--Discover the stories that are sitting on you like stone and crawl out from under them

Invisibilia podcast, “The Other Real World”[36]

--Wanted to see if radio programs influenced war/genocide/cultural behaviors

--(31 minutes): Psychology’s focus use to be “all rhetoric and no poetic.” HOST: “The way to change someone’s behavior, psychologists assumed, was to change their ideas. And you did that through argument, or rhetoric. But starting in the 90s, Betsy said, poetics started gaining ground, because psychologists realized that people consumed stories in this qualitatively different way.”

--When listening to a story, their defensiveness is disabled. Their counter-arguing is at rest. . . We’re trying to do a lot of things. We’re trying to picture what’s going on, what will happen next, it really engages us to listen to a story, whereas we’re engaged in different ways when we listen to an argument. We assess whether we believe each assertion, and we measure up what we’re hearing with what we think.

On Being podcast, Rachel Naomi Remen, “Listening Generously”[37]

“And that’s very important about stories: They touch something that is human in us and is probably unchanging. Perhaps this is why, you know, parables — the important knowledge is passed through stories. It’s what holds a culture together. Culture has a story, and every person in it participates in that story. And so story, and not facts, are the way the world is made up. The world is made up of stories; it’s not made up of facts.

The facts are the bones of the story, if you want to think of it that way. I mean, the facts are, for example, that I have had Crohn’s disease for 52 years. I’ve had eight major surgeries. But that doesn’t tell you about my journey and what’s happened to me because of that, and what it means to live with an illness like this and discover the power of being a human being. And, you know, whenever there’s a crisis, like 9/11, do you notice how the whole of the United States turned towards the stories in order to… Where I was, what happened, what happened in those buildings, what happened to the people who were connected to the people in those buildings. Because that is the only way we can make sense out of life, is through the stories. And the facts are a certain number of people died there, but the stories are about the greatness of being a human being and the vulnerability of being a human being.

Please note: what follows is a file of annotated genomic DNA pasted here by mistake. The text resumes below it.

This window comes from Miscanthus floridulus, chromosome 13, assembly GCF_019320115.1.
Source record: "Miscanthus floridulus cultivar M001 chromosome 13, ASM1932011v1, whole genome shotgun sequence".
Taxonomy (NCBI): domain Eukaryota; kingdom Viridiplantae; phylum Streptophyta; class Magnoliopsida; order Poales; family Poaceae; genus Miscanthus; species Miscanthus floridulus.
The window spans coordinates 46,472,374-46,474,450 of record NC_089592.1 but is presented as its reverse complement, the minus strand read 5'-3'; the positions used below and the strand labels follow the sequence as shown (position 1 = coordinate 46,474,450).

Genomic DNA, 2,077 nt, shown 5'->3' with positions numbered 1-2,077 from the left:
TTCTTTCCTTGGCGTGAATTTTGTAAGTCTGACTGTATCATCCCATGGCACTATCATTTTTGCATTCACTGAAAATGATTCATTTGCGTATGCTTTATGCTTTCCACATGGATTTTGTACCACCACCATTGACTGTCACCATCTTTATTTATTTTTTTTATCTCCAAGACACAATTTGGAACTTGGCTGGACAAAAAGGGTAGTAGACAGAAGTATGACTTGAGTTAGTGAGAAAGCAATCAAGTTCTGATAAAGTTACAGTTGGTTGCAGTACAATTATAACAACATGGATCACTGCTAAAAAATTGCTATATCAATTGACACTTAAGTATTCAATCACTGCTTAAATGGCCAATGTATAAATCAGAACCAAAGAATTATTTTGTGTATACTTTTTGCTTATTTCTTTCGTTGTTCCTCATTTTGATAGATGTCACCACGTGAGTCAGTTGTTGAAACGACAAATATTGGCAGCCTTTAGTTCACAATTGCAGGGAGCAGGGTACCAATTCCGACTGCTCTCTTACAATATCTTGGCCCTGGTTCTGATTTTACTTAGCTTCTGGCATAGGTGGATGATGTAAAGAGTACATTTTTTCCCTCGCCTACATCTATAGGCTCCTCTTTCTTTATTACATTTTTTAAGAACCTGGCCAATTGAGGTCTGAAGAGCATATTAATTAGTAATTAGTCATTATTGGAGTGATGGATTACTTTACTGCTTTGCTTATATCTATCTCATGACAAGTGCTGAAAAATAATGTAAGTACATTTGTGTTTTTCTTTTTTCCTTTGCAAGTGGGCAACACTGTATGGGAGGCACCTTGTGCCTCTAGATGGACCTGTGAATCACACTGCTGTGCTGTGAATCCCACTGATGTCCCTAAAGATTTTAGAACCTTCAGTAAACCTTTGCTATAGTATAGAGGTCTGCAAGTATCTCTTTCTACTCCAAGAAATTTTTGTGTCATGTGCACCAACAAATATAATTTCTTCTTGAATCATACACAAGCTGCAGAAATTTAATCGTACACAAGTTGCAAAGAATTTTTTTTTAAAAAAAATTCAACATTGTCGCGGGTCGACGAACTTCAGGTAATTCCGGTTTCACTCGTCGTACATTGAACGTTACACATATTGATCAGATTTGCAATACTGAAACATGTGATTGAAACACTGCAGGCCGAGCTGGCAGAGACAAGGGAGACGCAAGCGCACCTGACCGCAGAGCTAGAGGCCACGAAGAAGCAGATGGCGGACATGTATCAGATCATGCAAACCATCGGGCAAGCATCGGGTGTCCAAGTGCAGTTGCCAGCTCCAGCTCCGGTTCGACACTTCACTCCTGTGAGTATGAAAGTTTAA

They tell us about who we are, what is possible for us, what we might call upon. They also remind us we’re not alone with whatever faces us and that there are resources, both within us, and in the larger world, and in the unseen world, that may be cooperating with us in our struggle to find a way to deal with challenges.”

On Being podcast, Pádraig Ó Tuama and Marilyn Nelson, “Choosing Words that Deepen the Argument of Being Alive”[38]“We erase our stories, we erase our existence.” –Marilyn Nelson


[1]The Decemberists (2002). July, july! [Recorded by Simon Widdowson]. Castaways and Cutouts [CD]. Portland, OR: Hush Records.

[2] Crane, T., & and French, C. (2017). The Problem of Perception. In E. N. Zalta (Ed.), The Stanford Encyclopedia of Philosophy. Stanford, California:  Metaphysics Research Lab, Stanford University. URL = <>.

[3] On Being Studios. (2016, May 16). Kevin Kling –The Losses and Laughter We Grow Into. Retrieved from

[4] A Gathering for Story. Retrieved from

[5] On Being Studios. (2015, August 6). John O’Donohue – The Inner Landscape of Beauty. Retrieved from

[6] Rilke, R. M., & Macy, J. (2009). A year with Rilke: daily readings from the best of Rainer Maria Rilke. New York, NY: HarperOne.

[7] The Highly Sensitive Person. Retrieved from

[8] Cain, S. (2013). Quiet: The power of introverts in a world that can’t stop talking. London: Penguin Books.

[9] On Being Studios. (2017, November 2). Ellen Langer – Science of Mindlessness and Mindfulness. Retrieved from

[10] Hodges, B. (2014, January 17). #6- Adam Miller discusses Letters to a Young Mormon. Retrieved from

[11] Magritte, R. (1929). The Treachery of Images [Painting]. Los Angeles County Museum of Art, Los Angeles, California.

[12] Tuama, P. O. (2013). Sorry for your troubles. Norwich: Canterbury Press.

[13] Gilbert, J. (2014). Collected poems (p. 125). New York: Alfred A. Knopf.

[14] Bissonette, J. A. (2005). 13 – Populations Communities [PowerPoint slides].

[15] On Being Studios. (2014, March 6). Sherwin Nuland – The Biology of the Spirit. Retrieved from